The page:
Providing effective support to your volunteers
NICVA and Volunteer Now have been providing ILM level 3 Award in management of volunteers to volunteer managers in NI for over 5 years. It is the only course of its kind and our partnership is the only delivery agent.
During these courses the participants have shared best practice and addressed challenges they face together. Here are some tips from our learners' discussions in class and assignments to help us all as we support our volunteers
Promote a culture of positive learning
- Provide a relaxed and informal setting for volunteer interactions, creating a positive, warm and friendly atmosphere.
- Be as accessible as practically possible for your volunteers and host training opportunities and meetings when your volunteers are readily available.
- Choose appropriate forms of communication to suit the needs of the volunteer group. For example, social media ‘group chats’ work well with young leaders, and team meetings work well for club volunteers.
- Help the volunteers feel valued and empowered by creating a motivating environment.
- Give your volunteers new opportunities i.e. necessary training opportunities for them to progress within the organisation.
- Have good processes and procedures within the induction will help the volunteers understand fully of what is expected of them and about the organisation.
Encourage reflection and objective feedback from volunteers
- Have debrief meetings where the volunteer can have a chance to express what they think is going well, what they think might need improved.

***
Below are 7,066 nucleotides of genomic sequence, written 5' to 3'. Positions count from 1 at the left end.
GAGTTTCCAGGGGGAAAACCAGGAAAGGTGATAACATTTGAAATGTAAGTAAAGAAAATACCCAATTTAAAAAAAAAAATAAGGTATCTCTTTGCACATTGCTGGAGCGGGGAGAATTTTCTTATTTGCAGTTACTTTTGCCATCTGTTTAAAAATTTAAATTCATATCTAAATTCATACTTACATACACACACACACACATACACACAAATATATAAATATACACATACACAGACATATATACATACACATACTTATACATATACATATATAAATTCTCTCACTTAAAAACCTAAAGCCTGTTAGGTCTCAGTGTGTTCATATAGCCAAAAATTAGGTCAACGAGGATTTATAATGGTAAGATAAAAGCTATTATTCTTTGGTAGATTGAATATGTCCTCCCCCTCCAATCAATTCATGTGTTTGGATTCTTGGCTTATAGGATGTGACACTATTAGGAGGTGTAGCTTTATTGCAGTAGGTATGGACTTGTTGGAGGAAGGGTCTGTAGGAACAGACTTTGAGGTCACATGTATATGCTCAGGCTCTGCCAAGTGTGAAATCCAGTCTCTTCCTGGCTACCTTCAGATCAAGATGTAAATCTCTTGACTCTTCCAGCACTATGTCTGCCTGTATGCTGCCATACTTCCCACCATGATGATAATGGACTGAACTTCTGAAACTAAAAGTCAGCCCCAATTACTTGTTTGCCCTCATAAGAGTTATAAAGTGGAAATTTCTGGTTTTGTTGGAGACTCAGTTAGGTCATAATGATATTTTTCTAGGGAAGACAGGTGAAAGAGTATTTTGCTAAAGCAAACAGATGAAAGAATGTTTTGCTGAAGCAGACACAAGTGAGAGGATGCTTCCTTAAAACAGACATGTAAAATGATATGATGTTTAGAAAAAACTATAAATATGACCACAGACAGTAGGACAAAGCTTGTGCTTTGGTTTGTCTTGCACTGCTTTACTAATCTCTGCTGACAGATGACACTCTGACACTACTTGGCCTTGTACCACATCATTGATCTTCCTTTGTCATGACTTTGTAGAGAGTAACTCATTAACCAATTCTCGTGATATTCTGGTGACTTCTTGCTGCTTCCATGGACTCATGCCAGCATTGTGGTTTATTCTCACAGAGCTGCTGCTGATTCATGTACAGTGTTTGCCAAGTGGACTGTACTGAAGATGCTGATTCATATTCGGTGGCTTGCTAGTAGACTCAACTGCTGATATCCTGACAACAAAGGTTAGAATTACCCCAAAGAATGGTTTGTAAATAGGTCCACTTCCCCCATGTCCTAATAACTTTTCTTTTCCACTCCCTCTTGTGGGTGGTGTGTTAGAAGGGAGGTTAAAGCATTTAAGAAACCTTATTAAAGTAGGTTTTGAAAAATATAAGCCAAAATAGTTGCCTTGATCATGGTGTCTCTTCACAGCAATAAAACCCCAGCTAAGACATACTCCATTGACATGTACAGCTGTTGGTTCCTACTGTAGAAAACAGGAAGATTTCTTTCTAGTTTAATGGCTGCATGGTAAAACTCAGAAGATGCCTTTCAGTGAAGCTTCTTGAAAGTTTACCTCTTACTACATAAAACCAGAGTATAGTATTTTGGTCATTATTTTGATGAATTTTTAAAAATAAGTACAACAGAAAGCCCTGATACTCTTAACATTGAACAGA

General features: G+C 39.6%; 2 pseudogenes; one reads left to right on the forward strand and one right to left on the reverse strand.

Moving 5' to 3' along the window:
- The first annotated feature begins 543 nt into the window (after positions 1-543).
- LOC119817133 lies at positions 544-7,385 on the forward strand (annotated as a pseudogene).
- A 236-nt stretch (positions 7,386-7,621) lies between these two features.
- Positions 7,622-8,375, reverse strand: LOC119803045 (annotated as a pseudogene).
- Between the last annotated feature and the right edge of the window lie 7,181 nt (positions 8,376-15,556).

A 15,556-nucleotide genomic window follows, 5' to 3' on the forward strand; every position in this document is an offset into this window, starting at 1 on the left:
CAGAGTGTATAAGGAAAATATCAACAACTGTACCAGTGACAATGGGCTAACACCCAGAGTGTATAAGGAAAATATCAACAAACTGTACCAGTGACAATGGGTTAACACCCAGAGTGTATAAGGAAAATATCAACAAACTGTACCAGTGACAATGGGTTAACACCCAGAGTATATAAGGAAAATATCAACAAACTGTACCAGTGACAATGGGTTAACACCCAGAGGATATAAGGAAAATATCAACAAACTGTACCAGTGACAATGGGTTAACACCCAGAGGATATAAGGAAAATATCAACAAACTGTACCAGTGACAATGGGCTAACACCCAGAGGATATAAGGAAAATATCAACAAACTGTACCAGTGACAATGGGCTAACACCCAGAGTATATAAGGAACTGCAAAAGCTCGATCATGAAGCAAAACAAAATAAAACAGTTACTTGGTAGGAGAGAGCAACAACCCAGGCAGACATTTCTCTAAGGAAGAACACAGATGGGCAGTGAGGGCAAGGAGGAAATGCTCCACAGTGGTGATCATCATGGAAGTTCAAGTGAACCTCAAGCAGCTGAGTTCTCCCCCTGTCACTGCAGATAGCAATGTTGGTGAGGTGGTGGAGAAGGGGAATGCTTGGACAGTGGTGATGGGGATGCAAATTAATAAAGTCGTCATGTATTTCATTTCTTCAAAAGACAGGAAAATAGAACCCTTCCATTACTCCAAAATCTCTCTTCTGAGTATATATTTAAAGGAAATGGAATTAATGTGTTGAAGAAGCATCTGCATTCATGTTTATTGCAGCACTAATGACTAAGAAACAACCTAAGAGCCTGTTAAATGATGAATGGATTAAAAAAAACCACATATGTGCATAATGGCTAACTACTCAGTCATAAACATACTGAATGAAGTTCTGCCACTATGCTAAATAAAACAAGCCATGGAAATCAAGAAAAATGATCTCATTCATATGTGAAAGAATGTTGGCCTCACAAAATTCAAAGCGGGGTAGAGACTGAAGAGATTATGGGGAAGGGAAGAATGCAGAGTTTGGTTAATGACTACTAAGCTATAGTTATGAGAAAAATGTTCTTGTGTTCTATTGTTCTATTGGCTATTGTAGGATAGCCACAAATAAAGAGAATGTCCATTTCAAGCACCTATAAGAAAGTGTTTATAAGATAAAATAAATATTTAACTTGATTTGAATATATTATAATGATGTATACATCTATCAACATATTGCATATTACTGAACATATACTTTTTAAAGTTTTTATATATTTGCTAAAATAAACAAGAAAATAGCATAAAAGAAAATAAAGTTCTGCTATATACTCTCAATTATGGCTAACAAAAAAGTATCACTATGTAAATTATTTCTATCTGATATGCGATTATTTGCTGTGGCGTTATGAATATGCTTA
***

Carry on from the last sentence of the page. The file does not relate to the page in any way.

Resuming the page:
- Carry out a survey/questionnaire which allows volunteers to express their opinions.
- Have regular meetings – make the interesting and fun and allow time for listening to volunteers’ feedback
- Ask questions during support sessions - ask what things went well and were there any areas that could have been improved? What would they do differently the next time? If something hasn’t worked for a volunteer, encourage them to try something different.
- Use different communication methods which best suit the needs of the group or individual.
- Be accessible when issues or concerns arise. A possible solution may be regular quarterly support meetings which offer a platform for one on one in depth discussion.
Give positive and constructive feedback to volunteers
- Use the EFNC assertiveness model as a good process to follow when having to give feedback. 4 stages: explanation, feelings, needs, consequences
- Create a relaxed environment for volunteers - provide refreshments for volunteers and hold discussions in a comfortable and informal setting.
- Prepare an agenda for the meeting so as discussion is focused and purposeful. Open discussion with asking volunteers how they feel; their thoughts on what went well or needs improvement.
- Follow up with volunteers via social media, phone call or email. Depending on the feedback discussed, some issues will require a written record of correspondence.
- Actively listen, be aware of body language, repeat key messages and check their understanding of what is being said.
- Use ‘I’ statements is also useful to contextualise feedback e.g. “I observed…”, “I have been informed…” and give validity to the comments as facts rather than hearsay.
If you are a volunteer manager and are keen to meet with and learn from other volunteer managers our next ILM level 3 Award in management of volunteers course is coming up on 25 February and 3 March 2020. You can also gain accreditation if you successfully complete the assignment.
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